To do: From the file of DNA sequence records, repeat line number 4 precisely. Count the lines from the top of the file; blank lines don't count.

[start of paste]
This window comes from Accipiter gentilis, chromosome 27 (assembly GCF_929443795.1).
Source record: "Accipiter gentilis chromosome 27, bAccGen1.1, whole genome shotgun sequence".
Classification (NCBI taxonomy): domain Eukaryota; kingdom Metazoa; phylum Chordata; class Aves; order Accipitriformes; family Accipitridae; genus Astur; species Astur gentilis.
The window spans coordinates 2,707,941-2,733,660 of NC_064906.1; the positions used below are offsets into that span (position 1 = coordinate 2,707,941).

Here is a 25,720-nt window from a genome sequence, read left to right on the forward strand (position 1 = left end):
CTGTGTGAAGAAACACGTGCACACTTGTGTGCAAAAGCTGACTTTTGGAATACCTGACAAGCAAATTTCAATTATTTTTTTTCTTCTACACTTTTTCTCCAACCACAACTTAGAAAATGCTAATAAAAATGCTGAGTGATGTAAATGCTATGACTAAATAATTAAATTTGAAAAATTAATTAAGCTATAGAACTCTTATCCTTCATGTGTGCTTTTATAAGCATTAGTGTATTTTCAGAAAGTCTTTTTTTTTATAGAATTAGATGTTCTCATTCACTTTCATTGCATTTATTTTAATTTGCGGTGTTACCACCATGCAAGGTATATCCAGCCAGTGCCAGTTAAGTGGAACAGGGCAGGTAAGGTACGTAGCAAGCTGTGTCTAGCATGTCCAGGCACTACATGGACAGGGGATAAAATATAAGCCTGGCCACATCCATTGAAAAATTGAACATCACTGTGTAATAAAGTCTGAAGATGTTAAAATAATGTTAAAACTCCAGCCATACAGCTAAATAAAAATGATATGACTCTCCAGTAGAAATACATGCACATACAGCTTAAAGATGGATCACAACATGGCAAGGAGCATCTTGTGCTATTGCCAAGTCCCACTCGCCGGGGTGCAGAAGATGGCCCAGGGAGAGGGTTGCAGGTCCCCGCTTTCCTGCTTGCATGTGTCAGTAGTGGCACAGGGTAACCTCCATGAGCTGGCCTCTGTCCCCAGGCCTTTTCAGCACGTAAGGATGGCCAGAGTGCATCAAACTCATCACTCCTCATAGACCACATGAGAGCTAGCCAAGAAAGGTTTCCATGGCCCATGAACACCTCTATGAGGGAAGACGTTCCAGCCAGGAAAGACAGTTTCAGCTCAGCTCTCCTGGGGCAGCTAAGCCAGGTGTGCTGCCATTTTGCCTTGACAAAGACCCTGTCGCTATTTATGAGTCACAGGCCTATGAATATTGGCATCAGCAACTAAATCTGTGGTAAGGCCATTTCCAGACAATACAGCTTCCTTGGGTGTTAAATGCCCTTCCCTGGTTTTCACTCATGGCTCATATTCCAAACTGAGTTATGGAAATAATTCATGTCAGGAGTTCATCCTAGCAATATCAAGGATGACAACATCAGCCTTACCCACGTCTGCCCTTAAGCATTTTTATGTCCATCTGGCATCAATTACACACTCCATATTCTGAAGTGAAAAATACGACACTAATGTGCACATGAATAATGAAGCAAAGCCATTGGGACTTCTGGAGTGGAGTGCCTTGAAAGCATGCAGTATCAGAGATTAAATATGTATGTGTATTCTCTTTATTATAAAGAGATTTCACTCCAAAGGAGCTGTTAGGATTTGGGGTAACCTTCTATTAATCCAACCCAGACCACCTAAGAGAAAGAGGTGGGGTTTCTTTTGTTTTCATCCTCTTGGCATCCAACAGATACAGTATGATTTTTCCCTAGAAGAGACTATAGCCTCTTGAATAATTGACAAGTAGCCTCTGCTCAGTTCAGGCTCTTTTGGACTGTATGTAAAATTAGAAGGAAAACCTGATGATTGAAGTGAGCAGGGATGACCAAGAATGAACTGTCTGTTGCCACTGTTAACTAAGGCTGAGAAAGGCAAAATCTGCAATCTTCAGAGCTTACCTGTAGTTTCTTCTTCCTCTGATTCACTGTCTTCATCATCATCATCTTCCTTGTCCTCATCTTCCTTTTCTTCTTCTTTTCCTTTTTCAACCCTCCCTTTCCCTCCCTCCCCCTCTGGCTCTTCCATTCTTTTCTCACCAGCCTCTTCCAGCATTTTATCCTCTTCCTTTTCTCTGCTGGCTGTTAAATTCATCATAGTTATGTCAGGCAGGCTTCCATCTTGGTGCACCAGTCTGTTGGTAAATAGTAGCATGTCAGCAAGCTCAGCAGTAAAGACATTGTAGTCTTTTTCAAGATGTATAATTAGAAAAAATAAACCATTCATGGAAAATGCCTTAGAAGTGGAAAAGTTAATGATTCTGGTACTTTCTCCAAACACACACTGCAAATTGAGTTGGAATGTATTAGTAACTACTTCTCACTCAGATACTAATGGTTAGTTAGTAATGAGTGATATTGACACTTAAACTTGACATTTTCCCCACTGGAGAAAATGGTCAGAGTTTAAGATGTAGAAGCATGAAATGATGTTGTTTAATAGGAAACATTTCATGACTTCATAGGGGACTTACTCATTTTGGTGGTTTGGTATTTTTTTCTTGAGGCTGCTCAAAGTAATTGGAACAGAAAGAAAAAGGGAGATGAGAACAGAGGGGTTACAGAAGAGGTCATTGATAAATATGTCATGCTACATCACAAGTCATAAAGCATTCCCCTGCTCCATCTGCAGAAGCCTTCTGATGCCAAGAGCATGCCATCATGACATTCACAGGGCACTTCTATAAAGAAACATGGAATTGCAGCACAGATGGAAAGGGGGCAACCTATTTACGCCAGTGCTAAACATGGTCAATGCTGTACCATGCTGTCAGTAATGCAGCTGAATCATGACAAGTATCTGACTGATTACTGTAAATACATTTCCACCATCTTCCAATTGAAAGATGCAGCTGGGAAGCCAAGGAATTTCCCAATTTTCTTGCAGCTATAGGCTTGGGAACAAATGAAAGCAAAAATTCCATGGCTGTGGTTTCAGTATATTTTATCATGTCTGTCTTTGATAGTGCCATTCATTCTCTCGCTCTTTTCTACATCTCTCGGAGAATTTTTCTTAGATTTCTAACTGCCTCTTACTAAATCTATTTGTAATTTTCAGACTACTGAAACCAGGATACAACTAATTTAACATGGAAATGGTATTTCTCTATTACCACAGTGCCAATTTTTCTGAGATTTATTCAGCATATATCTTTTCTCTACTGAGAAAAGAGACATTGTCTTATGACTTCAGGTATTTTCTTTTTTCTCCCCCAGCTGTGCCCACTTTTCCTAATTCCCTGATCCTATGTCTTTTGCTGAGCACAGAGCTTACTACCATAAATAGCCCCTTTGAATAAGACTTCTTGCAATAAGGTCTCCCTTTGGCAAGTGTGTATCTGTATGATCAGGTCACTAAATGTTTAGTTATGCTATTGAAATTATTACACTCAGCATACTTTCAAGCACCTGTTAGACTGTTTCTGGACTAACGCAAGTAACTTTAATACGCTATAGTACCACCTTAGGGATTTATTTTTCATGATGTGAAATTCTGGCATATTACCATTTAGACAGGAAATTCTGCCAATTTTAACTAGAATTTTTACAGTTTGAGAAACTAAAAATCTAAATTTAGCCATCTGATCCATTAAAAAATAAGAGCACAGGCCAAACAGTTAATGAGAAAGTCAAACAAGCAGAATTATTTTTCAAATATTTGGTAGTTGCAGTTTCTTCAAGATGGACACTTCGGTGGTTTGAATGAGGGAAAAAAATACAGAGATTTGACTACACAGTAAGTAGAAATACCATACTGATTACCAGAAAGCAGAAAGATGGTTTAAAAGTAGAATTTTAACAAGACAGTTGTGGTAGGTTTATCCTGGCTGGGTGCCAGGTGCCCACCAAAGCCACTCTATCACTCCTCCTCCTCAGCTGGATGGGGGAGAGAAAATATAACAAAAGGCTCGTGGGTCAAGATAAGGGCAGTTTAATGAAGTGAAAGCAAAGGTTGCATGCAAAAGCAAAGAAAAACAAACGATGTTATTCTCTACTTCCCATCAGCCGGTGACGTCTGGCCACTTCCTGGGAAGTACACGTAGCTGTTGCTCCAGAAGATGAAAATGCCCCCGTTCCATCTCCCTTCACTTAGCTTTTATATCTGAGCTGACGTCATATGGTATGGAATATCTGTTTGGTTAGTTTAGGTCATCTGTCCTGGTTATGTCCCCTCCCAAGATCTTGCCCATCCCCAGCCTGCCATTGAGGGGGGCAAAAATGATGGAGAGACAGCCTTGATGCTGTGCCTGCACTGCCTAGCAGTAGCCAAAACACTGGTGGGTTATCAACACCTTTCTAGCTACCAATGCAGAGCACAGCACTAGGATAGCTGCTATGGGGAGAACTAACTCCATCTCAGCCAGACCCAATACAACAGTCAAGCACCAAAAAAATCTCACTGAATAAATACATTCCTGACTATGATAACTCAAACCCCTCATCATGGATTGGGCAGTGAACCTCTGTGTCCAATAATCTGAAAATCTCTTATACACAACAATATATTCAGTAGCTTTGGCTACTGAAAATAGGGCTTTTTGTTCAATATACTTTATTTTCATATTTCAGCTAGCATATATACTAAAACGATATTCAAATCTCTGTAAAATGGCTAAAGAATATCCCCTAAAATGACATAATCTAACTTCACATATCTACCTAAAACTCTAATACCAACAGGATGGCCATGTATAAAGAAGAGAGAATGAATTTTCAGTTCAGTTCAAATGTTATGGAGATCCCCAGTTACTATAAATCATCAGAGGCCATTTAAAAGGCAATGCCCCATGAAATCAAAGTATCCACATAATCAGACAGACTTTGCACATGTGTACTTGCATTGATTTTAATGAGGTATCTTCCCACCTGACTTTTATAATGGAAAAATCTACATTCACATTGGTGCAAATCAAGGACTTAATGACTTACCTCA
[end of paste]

The window spans coordinates 2,707,941-2,733,660 of NC_064906.1; the positions used below are offsets into that span (position 1 = coordinate 2,707,941).